\$\begingroup\$ I just tested the $100 is great, $200 is too much on Math SE, and can confirm that this does actually happen. Agree that it’s insane and basically kills the desirability of this. \$\endgroup\$
    – KRyan
    Commented Nov 11, 2015 at 13:43
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    \$\begingroup\$ One can use other delimiters for in-line math mode, and SE already supports that. One site (economics?) already uses \$...\$ instead of $...$ for that reason. \$\endgroup\$ Commented Nov 11, 2015 at 13:55
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    \$\begingroup\$ @DavideCervone Ah, then that would be fine. It’s always tough to know how much SE is willing to customize things for any one particular site, but yeah, an economics site clearly has a compelling reason both to have LaTeX maths and be able to naturally use dollar signs, heh. \$\endgroup\$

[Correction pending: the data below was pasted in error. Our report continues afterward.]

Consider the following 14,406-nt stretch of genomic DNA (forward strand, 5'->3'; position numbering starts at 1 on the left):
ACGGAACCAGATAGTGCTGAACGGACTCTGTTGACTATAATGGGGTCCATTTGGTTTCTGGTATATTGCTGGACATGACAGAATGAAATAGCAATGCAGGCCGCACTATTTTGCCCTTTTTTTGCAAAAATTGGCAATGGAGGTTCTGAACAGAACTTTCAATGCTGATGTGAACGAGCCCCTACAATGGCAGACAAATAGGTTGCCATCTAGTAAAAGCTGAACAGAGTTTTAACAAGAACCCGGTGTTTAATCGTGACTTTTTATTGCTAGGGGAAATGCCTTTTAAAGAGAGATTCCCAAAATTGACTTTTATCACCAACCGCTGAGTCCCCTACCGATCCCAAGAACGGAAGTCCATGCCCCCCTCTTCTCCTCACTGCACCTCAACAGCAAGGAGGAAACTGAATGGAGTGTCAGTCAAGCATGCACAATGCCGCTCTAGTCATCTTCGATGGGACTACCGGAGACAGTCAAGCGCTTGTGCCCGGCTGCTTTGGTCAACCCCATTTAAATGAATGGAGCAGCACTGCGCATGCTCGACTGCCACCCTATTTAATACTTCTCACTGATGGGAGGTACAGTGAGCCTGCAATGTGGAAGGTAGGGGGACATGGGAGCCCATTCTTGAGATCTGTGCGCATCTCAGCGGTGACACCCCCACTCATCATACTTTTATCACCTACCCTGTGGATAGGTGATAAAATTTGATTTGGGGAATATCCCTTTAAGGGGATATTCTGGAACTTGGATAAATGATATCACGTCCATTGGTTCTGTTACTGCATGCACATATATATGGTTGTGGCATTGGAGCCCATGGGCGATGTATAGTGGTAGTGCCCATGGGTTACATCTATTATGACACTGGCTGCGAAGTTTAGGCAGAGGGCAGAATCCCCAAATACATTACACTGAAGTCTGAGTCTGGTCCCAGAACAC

– KRyan
    Commented Nov 11, 2015 at 15:55
  • \$\begingroup\$ How many of our posts use dollar signs? I can think of very few games that use dollars as currency (GURPS, d20 Modern?); and few of our questions could have legitimate answers that contain multiple real-world prices. I admit that I considered the likelihood of that formatting glitch mattering to be too low to bother addressing in my own answer. Was that misguided? \$\endgroup\$ Commented Nov 11, 2015 at 17:27
  • \$\begingroup\$ @SevenSidedDie In my opinion, it would have mattered little if things had been that way from the start, but to have it as a breaking change that messes up old answers (can’t search for $ that I can tell) is a lot more severe. \$\endgroup\$
    – KRyan
    Commented Nov 11, 2015 at 17:54
  • \$\begingroup\$ @KRyan Sorry, I mean just that I would be surprised if we had even one post affected, not to oppose anything. Given there's a way to configure it for alternative delimiters, I don't think delimiters are a factor against enabling the lib anyway. \$\endgroup\$ Commented Nov 11, 2015 at 19:47